Training: Workshop Ideas

Leading up to my Tableau Conference presentation, I wanted to put together a series of blog posts that discuss the three pillars of my discussion and approach to self-service analytics. The first pillar is Training. Without a trained set of super users, the Security structure and Governance model you will develop doesn't matter because no one is using it.

Self-service analytics means being able to access all the data you need, use a variety of tools to analyze it, and have easy methods by which to share your findings. It is always a work in progress, but as much as possible I try to provide these capabilities to users. New data sets will never cease to exist and current data sets need to be managed and distributed in a scalable way. Most users probably turn to Excel for analysis because it's pretty standard on every enterprise machine, but sharing is not always easy - do you email it, save it to some network drive, or something else entirely? Tableau has a built-in set of functionality that allow for easy sharing, scheduling, and access. This post is all about learning to use Tableau to analyze the data you've got. More specifically, this post is about the curriculum we used this year to teach others about Tableau.

I embrace self-service because the individuals asking questions about the business probably know the data and what they're looking to answer far better than I do. Why not give them the data, the tool, and allow them to ask and answer their own questions? Ultimately I will save myself some time because I won't have to rework an analysis based on some nuance in the data that wasn't mentioned during requirements gathering, or a change in requirements, or one of many other issues that demand an iterative process.

Since taking this approach, users have begun to create their own reports, make changes as necessary, share and use Tableau's native capabilities such as subscriptions, the mobile app, and scheduling data refreshes. Super users have emerged that have helped guide other users as well as the administrators of the technology. An underlying theme in my presentation is initially allowing each pillar to grow organically. Side note: I love to read and am currently working on a book called New Power that has given me a lot of great ideas for developing an active community.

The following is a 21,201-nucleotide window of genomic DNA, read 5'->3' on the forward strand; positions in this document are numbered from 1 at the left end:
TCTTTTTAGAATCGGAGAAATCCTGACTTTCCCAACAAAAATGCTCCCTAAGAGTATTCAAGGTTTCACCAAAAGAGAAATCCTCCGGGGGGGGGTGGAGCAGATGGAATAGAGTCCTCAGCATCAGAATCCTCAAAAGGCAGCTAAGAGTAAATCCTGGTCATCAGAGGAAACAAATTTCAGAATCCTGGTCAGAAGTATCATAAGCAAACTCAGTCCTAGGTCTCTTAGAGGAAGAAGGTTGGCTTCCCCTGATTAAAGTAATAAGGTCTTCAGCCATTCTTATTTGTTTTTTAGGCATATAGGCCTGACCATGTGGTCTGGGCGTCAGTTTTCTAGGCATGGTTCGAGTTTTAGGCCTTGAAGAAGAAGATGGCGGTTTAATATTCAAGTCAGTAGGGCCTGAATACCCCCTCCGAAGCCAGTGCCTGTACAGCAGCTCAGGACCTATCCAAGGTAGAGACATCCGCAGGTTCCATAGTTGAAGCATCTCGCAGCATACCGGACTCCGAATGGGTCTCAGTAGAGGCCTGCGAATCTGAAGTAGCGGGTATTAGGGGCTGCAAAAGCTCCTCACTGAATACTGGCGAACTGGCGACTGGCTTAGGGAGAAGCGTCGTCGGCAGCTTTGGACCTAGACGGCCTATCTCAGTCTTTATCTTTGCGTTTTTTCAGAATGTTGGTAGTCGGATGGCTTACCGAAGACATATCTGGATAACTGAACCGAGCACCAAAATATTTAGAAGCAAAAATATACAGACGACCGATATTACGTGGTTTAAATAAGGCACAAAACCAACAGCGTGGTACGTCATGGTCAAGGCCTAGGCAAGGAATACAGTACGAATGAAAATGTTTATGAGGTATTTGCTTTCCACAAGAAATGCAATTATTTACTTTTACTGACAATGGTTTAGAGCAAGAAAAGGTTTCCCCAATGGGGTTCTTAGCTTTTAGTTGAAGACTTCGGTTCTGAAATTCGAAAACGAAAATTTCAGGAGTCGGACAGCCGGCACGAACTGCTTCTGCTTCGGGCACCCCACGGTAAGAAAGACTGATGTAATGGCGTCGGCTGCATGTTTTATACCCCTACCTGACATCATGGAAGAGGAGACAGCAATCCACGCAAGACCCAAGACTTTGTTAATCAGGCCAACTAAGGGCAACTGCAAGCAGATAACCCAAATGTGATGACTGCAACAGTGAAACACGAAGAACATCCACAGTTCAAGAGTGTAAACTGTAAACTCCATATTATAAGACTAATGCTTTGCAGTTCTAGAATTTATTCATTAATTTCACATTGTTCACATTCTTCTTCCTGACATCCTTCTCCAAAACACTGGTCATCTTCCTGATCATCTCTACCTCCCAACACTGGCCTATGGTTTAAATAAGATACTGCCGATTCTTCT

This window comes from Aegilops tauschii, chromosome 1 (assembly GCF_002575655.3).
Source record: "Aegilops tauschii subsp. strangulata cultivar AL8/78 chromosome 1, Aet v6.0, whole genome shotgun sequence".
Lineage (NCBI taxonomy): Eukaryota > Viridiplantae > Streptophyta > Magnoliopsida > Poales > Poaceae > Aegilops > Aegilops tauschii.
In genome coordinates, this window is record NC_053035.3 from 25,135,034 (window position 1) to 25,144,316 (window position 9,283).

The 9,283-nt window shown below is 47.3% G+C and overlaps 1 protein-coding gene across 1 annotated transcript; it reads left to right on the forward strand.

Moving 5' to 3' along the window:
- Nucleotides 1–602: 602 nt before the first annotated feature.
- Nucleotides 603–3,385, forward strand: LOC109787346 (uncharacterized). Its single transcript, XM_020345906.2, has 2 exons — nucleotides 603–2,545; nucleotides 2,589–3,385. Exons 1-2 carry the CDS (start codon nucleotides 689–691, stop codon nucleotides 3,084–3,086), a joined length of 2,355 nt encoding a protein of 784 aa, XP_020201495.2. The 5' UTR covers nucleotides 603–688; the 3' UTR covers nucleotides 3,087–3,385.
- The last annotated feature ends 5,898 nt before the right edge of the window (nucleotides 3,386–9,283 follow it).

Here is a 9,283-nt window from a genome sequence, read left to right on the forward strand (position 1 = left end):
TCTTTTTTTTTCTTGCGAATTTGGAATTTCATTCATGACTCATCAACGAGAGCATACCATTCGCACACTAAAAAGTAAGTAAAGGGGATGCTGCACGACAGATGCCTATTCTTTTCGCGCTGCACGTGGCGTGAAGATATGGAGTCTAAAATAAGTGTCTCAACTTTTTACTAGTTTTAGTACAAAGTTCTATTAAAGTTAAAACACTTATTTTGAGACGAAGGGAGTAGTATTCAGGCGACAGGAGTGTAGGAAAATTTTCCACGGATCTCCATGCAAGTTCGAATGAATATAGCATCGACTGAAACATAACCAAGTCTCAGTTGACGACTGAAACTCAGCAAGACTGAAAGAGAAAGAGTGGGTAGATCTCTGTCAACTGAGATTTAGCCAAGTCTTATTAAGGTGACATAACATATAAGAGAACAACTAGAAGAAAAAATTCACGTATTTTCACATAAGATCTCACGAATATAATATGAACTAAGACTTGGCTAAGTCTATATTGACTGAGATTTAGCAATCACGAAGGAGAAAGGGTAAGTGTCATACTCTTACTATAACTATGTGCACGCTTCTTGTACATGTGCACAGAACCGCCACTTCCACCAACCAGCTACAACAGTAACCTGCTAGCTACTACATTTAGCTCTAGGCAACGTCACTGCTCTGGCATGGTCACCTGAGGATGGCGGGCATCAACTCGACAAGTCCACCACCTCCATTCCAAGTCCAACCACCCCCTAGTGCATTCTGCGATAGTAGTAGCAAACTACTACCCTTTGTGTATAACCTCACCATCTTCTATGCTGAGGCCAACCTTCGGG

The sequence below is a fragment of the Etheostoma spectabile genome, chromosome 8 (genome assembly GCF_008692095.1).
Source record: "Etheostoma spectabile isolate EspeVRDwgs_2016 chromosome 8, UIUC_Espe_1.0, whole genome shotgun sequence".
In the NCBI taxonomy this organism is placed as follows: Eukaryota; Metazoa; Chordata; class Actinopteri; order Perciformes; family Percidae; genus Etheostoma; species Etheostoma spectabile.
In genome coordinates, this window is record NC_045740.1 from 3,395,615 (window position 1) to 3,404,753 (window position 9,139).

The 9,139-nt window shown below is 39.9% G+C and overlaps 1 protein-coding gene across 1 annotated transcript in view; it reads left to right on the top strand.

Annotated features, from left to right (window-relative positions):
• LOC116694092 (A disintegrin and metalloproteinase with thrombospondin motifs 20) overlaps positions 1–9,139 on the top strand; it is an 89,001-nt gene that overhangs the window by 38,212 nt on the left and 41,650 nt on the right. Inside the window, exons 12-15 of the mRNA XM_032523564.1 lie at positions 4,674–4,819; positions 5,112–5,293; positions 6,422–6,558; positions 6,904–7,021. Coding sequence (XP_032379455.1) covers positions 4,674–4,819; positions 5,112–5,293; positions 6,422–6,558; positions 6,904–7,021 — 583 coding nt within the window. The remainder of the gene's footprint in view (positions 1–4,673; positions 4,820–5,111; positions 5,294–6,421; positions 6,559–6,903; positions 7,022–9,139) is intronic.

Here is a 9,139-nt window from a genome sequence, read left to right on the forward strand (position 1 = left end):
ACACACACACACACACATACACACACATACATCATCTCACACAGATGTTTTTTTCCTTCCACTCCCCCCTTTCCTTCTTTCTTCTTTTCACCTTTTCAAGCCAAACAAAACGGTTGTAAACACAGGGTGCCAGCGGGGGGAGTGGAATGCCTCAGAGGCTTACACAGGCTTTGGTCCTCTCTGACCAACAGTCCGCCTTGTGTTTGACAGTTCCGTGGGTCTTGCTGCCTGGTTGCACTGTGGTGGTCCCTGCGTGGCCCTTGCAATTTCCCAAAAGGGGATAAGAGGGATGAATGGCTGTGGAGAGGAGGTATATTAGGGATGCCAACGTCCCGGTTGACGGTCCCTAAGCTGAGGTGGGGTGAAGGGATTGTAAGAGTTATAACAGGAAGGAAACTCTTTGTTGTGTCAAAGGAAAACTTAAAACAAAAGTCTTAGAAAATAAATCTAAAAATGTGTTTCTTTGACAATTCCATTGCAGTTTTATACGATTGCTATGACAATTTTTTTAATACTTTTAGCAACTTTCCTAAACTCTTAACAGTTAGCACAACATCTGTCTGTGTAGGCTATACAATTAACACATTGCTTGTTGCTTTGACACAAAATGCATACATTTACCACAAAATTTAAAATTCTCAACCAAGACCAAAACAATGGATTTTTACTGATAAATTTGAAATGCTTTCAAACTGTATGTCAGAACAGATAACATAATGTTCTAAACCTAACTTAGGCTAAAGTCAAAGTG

At the beginning of the year I sat down with some colleagues to create a list of topics we wanted to cover over the course of the year. We decided to do short (20-30 minute) segments ever other week on a Tuesday morning and have been playing around with the timing and frequency of our workshops to see what suits our users best. The idea here was that most people are able to make time for a 30 minute meeting. Mondays are usually busy for people but we wanted the content to be as early as possible in the week so users had a chance to use their new knowledge. One of the challenges we are facing is that our user base are at a variety of skill levels. The hope was that our list of workshop ideas would gradually build on each other yet still provide value to all.

Without further ado, here is the list of Tableau Training Workshops we developed and implemented over the course of the year: